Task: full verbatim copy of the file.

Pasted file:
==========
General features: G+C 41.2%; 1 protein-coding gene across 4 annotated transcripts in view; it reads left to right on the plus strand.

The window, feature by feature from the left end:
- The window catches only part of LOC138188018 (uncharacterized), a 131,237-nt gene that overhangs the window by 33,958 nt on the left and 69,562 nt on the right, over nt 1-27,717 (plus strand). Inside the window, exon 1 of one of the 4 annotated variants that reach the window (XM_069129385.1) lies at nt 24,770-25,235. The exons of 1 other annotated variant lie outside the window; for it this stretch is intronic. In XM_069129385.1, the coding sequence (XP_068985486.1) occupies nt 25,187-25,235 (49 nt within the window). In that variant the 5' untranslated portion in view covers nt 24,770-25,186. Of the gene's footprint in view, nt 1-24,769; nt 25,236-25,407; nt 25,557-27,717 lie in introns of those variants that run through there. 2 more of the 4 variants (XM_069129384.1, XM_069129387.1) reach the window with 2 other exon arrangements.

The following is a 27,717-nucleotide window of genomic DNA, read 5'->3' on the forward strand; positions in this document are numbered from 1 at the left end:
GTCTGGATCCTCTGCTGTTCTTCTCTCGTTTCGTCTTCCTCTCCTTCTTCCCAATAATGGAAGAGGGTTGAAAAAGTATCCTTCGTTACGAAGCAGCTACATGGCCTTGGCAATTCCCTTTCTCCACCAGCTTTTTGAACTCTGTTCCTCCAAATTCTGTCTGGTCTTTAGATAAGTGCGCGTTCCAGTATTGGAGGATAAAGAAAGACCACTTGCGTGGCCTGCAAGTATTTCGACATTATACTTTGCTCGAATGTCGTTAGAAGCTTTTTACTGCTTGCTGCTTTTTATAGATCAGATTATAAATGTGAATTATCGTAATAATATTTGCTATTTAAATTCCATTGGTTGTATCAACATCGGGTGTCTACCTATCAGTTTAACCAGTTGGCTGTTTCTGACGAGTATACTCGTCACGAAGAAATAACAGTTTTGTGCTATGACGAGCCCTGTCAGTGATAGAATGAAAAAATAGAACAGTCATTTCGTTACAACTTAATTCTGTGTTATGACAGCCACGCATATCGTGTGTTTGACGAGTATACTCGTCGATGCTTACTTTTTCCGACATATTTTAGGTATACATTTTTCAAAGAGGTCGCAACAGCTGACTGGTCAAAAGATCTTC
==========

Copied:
General features: G+C 41.2%; 1 protein-coding gene across 4 annotated transcripts in view; it reads left to right on the plus strand.

The window, feature by feature from the left end:
- The window catches only part of LOC138188018 (uncharacterized), a 131,237-nt gene that overhangs the window by 33,958 nt on the left and 69,562 nt on the right, over nt 1-27,717 (plus strand). Inside the window, exon 1 of one of the 4 annotated variants that reach the window (XM_069129385.1) lies at nt 24,770-25,235. The exons of 1 other annotated variant lie outside the window; for it this stretch is intronic. In XM_069129385.1, the coding sequence (XP_068985486.1) occupies nt 25,187-25,235 (49 nt within the window). In that variant the 5' untranslated portion in view covers nt 24,770-25,186. Of the gene's footprint in view, nt 1-24,769; nt 25,236-25,407; nt 25,557-27,717 lie in introns of those variants that run through there. 2 more of the 4 variants (XM_069129384.1, XM_069129387.1) reach the window with 2 other exon arrangements.

The following is a 27,717-nucleotide window of genomic DNA, read 5'->3' on the forward strand; positions in this document are numbered from 1 at the left end:
GTCTGGATCCTCTGCTGTTCTTCTCTCGTTTCGTCTTCCTCTCCTTCTTCCCAATAATGGAAGAGGGTTGAAAAAGTATCCTTCGTTACGAAGCAGCTACATGGCCTTGGCAATTCCCTTTCTCCACCAGCTTTTTGAACTCTGTTCCTCCAAATTCTGTCTGGTCTTTAGATAAGTGCGCGTTCCAGTATTGGAGGATAAAGAAAGACCACTTGCGTGGCCTGCAAGTATTTCGACATTATACTTTGCTCGAATGTCGTTAGAAGCTTTTTACTGCTTGCTGCTTTTTATAGATCAGATTATAAATGTGAATTATCGTAATAATATTTGCTATTTAAATTCCATTGGTTGTATCAACATCGGGTGTCTACCTATCAGTTTAACCAGTTGGCTGTTTCTGACGAGTATACTCGTCACGAAGAAATAACAGTTTTGTGCTATGACGAGCCCTGTCAGTGATAGAATGAAAAAATAGAACAGTCATTTCGTTACAACTTAATTCTGTGTTATGACAGCCACGCATATCGTGTGTTTGACGAGTATACTCGTCGATGCTTACTTTTTCCGACATATTTTAGGTATACATTTTTCAAAGAGGTCGCAACAGCTGACTGGTCAAAAGATCTTC